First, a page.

PORTLAND, Maine — A federal judge on Tuesday dismissed a lawsuit accusing Republican Gov. Paul LePage of using blackmail to force a charter school operator to rescind a job offer to a political opponent in a flap that roiled the Legislature and led to an impeachment effort.
U.S. District Judge George Z. Singal agreed with the governor's attorneys, who said the governor was entitled to immunity for his actions.
An attorney for LePage's opponent in the lawsuit, Democratic House Speaker Mark Eves, vowed to appeal within 30 days to a three-judge panel of the 1st Circuit Court of Appeals in Boston.
"Mark Eves is determined to hold Governor LePage accountable for his abuses of power that undermine our democracy," attorney David Webbert said.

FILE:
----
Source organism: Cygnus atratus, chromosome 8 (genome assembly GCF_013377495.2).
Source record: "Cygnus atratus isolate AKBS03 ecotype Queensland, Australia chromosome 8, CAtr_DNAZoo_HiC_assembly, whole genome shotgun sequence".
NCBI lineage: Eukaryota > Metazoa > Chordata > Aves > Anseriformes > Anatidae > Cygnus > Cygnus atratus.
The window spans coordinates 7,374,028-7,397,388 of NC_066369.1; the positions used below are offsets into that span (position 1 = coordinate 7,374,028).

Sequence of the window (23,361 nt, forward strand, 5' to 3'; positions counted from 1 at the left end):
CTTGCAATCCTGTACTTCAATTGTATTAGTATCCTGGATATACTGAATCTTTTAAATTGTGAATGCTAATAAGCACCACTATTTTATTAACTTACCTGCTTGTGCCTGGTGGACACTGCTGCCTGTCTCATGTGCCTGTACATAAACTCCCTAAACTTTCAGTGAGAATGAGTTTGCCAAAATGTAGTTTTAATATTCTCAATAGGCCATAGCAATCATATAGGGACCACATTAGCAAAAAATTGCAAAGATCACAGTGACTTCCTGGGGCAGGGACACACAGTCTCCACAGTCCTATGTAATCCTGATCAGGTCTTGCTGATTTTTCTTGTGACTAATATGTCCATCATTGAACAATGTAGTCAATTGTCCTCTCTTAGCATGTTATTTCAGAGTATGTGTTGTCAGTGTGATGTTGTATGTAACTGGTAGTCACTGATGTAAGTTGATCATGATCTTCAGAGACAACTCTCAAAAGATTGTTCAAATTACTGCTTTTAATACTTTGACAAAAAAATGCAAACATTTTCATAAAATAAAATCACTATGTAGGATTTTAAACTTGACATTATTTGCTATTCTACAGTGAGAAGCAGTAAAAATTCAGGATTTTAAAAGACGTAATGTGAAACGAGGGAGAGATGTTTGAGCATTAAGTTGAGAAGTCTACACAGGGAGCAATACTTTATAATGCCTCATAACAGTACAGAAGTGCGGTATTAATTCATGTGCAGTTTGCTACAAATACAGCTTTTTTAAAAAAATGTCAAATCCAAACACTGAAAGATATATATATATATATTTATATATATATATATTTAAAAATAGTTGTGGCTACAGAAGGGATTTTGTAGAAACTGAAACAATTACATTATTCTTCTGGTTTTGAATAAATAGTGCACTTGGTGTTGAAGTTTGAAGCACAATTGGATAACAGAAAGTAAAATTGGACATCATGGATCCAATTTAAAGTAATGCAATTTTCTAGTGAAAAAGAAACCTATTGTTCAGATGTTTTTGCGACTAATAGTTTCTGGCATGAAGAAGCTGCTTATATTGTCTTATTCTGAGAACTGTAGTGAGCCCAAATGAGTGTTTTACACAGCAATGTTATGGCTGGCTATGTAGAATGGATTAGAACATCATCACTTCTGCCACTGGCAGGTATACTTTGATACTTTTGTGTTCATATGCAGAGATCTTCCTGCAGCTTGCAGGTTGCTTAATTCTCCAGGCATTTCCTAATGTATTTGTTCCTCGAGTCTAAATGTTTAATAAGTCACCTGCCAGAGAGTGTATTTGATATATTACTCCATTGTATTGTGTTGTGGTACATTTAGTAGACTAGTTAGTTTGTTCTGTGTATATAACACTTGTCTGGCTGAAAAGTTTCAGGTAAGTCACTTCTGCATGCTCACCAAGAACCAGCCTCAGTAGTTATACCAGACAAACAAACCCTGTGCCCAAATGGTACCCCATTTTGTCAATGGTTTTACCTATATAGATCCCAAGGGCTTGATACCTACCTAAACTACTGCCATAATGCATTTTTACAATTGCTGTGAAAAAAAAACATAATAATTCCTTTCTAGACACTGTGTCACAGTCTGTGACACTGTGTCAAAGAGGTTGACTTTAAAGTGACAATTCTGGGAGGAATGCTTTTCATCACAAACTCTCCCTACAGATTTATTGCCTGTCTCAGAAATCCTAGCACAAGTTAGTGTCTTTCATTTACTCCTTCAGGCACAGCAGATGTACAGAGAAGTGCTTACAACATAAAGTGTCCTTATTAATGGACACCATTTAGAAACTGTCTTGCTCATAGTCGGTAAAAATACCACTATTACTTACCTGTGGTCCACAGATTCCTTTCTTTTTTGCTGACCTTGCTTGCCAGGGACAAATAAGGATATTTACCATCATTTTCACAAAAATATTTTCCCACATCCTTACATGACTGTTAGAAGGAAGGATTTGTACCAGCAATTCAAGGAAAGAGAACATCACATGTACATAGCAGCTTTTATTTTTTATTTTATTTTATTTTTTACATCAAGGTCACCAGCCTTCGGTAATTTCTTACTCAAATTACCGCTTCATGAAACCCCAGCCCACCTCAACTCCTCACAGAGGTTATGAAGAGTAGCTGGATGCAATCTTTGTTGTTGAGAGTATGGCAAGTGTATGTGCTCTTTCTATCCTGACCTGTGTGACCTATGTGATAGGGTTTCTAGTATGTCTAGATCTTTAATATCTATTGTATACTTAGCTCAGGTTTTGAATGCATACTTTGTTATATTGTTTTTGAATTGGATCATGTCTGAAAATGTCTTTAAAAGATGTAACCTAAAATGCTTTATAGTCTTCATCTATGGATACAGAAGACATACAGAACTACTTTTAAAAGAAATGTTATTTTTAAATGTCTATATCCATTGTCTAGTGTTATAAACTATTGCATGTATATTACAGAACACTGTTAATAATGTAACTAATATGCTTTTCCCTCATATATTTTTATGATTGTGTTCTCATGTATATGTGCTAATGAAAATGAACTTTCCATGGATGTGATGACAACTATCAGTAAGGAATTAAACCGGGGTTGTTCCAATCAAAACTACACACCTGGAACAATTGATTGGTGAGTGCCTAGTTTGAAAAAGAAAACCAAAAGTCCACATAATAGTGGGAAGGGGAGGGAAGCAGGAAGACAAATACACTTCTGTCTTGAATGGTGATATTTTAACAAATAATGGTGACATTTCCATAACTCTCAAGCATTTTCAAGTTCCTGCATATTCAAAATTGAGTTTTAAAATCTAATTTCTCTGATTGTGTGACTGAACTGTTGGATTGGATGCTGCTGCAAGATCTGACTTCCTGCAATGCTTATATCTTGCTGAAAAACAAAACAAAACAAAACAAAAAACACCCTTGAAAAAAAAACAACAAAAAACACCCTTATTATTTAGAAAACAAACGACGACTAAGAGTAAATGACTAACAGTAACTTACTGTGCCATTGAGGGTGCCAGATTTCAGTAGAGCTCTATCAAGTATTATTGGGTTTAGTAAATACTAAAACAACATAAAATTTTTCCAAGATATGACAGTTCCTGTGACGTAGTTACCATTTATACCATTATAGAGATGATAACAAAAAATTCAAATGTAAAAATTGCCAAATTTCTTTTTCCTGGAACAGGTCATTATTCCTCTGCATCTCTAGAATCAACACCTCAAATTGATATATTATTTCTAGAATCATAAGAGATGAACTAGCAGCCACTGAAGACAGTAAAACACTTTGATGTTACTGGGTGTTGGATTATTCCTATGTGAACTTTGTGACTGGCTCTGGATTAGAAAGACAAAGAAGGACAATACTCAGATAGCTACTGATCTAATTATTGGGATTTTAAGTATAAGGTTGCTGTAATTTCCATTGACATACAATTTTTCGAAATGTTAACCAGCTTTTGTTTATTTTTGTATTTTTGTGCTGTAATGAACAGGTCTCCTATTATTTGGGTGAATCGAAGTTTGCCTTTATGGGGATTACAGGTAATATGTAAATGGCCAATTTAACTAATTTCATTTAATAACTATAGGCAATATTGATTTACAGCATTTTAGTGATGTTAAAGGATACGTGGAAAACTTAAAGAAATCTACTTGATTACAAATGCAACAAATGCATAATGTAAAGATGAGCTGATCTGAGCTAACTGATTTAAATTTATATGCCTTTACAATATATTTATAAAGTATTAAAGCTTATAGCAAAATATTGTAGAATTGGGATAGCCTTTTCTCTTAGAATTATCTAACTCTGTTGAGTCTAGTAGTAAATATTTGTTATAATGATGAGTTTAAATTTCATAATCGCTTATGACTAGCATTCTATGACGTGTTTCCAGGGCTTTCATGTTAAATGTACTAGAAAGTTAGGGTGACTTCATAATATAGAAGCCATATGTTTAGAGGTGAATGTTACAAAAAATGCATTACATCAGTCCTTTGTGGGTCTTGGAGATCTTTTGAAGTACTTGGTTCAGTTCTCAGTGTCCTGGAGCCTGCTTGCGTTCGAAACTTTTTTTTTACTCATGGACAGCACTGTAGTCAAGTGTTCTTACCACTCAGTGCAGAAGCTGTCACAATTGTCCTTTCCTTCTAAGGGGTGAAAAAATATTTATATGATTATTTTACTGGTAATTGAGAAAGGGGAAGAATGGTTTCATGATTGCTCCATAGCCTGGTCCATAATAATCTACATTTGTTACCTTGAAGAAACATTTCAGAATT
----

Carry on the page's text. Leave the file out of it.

LePage has said he was victim of a "witch hunt."
Eves accused LePage of overstepping his authority when he used state funding as a threat to force charter school operator Good Will-Hinckley, which serves at-risk young people, to rescind a job offer. Eves' lawsuit had sought unspecified compensatory and punitive damages.
But LePage's attorneys contended the governor acted because he felt Eves was unqualified and the governor had immunity when it came to spending and the state budget.
The dispute led to a failed attempt to impeach LePage.
Democratic Attorney General Janet Mills said there was no evidence that LePage committed a crime when he put pressure on Good Will-Hinckley.
An impeachment order, which was viewed as a longshot, failed when the Democrat-controlled House voted to table debate indefinitely.
David Sharp, The Associated Press